Or take the “analysis” of the housing plan by a history professor – likening it to the public goods case for funding fire departments. There is no economic analysis there, merely an unwarranted assertion that since we pay money to fire departments because fire damage hurts all of us, then we should bail out homeowners. That is utter nonsense. Even if the economic case for public fire departments is there (and it is not clear at all in 2009 that it is clear) he characterizes the nature of the problem wrong. The economic case for funding fire departments is one we call a “free-rider” problem. And has nothing to do with fires hurting anyone other than myself. The point of the economic analysis is that if Rizzo purchased private fire protection, there would be strong incentives for Rizzo’s neighbors to NOT purchase fire protection. Why? Because if my neighbor’s house went on fire, my fire company would have an incentive to put it out in order to protect MY home … eliminating or reducing the incentive for everyone to purchase fire insurance. In such a world, you can see how it is possible that no one would purchase fire protection, although from a social standpoint, “we” would all be better off having purchased the insurance. That economic case has nothing to do with “fires being bad for all the neighbors.” If my house burns down, it does virtually nothing to the guy down the street. So I have a hard time understanding how this sort of thing now passes as economic analysis of the housing plan. The economic analysis of the plan is quite simple – and even if it talks about externalities, perhaps should go in the other direction. For example, the price signals being sent indicate that the housing market needs to continue to shrink. And taking steps to prevent the additional falling of prices is counterproductive. It is akin to my tuna-chocolate lasagna story. And falling prices HELP the people that do not currently own homes AND that have been prudent. Is there any reason the imprudent should be favored over the prudent here, particularly when what we are talking about is a direct transfer? I argue no. Furthermore, the case for the housing plan that relies on “foreclosures cause a spiral of decline in a community” is a fine little story, but not empirically demonstrable – and I see no effort by the other economic experts in the story to present that case (and it again ignores the forgotten man that is waiting to purchase a home at the now lower price). I would never make a comment like that unless I had some evidence. In fact, what complicates the story on the housing market is the fact that many of the places experiencing declines and foreclosures are in that condition because of bad economic conditions particular to that area, and not because an acute problem in housing, per se. For example, Detroit homes are being foreclosed on because the auto and related industries are declining.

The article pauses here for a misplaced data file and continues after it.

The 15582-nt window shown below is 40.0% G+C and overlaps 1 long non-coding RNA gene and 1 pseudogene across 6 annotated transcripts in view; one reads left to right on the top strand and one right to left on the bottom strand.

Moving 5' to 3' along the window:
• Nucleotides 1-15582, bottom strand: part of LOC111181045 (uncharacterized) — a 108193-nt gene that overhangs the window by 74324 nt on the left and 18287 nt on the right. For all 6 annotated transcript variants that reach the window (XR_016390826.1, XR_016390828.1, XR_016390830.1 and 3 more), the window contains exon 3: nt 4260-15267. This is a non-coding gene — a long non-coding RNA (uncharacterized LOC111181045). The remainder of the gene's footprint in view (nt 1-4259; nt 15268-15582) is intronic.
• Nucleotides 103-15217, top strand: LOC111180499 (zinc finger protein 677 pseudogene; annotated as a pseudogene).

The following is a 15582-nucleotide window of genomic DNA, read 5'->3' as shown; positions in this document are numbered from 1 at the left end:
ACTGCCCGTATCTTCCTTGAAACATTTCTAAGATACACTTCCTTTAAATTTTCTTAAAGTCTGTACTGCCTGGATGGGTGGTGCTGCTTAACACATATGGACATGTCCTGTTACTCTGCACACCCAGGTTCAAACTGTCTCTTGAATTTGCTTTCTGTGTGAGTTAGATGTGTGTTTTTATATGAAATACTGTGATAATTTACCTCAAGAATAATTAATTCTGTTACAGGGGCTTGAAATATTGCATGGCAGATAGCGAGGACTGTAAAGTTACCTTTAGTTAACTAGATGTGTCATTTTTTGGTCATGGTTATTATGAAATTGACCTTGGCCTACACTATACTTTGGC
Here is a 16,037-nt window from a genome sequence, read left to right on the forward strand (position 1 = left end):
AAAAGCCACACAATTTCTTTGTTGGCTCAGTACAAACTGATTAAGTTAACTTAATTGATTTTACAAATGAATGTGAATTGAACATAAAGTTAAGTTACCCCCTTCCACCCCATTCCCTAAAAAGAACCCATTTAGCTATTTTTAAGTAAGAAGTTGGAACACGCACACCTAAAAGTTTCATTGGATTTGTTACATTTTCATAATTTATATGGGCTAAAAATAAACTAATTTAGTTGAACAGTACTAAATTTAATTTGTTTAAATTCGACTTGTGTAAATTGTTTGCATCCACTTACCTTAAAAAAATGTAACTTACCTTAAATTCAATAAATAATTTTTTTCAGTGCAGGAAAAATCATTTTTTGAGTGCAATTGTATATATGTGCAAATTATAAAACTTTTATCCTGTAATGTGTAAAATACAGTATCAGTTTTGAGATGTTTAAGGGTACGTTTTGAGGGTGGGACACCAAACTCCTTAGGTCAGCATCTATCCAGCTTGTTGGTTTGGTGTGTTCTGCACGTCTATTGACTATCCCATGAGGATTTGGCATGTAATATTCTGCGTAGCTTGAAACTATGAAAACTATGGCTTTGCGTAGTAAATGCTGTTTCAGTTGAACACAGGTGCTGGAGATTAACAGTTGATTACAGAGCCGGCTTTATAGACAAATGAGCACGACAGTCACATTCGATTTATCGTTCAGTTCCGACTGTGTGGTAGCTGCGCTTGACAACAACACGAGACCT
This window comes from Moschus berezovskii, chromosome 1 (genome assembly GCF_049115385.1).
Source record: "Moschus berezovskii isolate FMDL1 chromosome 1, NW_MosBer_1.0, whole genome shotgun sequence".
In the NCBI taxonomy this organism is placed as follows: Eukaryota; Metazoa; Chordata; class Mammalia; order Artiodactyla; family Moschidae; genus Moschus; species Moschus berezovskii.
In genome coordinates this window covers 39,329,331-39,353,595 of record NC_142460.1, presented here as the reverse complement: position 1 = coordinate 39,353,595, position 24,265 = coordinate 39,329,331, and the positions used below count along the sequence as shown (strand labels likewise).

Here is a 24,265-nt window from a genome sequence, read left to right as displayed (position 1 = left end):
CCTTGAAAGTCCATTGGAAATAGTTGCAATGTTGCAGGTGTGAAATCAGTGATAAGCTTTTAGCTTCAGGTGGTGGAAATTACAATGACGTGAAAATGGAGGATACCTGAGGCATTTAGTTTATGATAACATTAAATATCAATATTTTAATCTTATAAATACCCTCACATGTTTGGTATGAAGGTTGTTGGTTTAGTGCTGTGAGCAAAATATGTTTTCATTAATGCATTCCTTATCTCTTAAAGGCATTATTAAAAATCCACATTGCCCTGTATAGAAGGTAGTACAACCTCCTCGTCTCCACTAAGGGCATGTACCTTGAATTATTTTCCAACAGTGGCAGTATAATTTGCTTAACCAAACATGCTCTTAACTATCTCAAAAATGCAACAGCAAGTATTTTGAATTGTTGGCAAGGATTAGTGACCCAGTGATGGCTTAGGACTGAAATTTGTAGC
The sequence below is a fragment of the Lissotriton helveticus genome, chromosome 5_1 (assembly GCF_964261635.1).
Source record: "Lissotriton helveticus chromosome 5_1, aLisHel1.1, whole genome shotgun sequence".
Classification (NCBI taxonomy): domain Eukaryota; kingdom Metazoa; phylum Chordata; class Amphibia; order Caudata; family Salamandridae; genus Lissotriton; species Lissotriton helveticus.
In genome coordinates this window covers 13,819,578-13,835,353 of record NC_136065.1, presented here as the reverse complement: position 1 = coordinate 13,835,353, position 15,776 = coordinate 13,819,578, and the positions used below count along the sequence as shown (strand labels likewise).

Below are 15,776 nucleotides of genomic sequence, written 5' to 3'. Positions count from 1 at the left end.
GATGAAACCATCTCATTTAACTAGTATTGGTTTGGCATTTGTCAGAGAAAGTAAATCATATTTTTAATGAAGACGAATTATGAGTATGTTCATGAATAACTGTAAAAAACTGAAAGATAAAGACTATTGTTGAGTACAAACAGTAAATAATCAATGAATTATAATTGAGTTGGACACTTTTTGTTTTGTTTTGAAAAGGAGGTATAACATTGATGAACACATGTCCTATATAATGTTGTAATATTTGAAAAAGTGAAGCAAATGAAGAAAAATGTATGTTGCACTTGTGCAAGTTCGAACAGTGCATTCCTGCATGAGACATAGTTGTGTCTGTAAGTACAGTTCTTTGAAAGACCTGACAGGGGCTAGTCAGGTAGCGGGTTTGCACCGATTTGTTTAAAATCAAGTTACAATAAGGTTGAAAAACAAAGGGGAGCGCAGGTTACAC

Finally, there are some editorial mistakes in the article, which detract from its otherwise good effort. Some are benign grammatical errors, but others are single word omissions that change the meaning of the piece entirely. For example, you quote me as saying, “in order for it to legitimately be a stimulus, resources that are not employed must become employed. Currently most resources are unemployed.”

Quite the opposite! My point is that currently the VAST majority of resources are employed, so the major economic justification for doing such a stimulus bill does not exist.

I hope readers understand that both in terms of my economic analysis of the plan, and also my own personal opinion of what is going on, the stimulus is pure and unjustified fraud – a moral outrage perpetrated on us with little we can do. Some of what you write captures this, but I can imagine readers walking away slightly confused by some of the mixed signals.

So thank you for running the piece, but I hope you understand why someone like me would be concerned. When 535 guys in Congress and one in the White House have the guns, and are carelessly expropriating trillions of dollars from people like me, you, your parents, etc. I don’t think it is asking too much to treat the thing scientifically.

As an economist, I don’t make any claim to knowing what the heck is going on. But as an economist, I am trained to understand the fact that people respond to incentives, that resources are scarce, that unintended consequences matter, and that all individuals respond to incentives – government officials included. Those that are trained in other disciplines my read a lot of economics, or talk a lot about it, but they are no more capable to using those principles to explain the economy, and certainly not in any position to provide advice on what to do. Just as most of us understand Newton’s laws of motion, and most of us understand the Faraday equations, and most of us understand the equations of thermodynamics, I suffer no illusions that most of us would be capable of commenting intelligently on the proper design of a roller coaster, or of an electrical panel to a house, or of an air conditioner. So why then do so many feel like they are capable of doing the same thing in economics?

2 Responses to “Differing “Views” on the Economy”

  1. Econobran says:

    Interesting…

    I think you should copyright “tuna-chocolate lasagna”.

  2. Michael says:

    “I’d like to know if you would ever run a story on how to run a nuclear reactor, and then poll an economist, an historian and a physicist to capture their “views” on how it ought to be done? ” Coincidently, if you poll this economist, you’ll probably get a decent answer, but it still depends on the reactor type. (And only because I did run a reactor for the navy.)
    They talked about the similarities to the New Deal, but I didn’t see any discussion if that was a good or bad thing then. Would I be correct in assuming that they think the New Deal was a good deal? I thought so, until I actually started reading about it.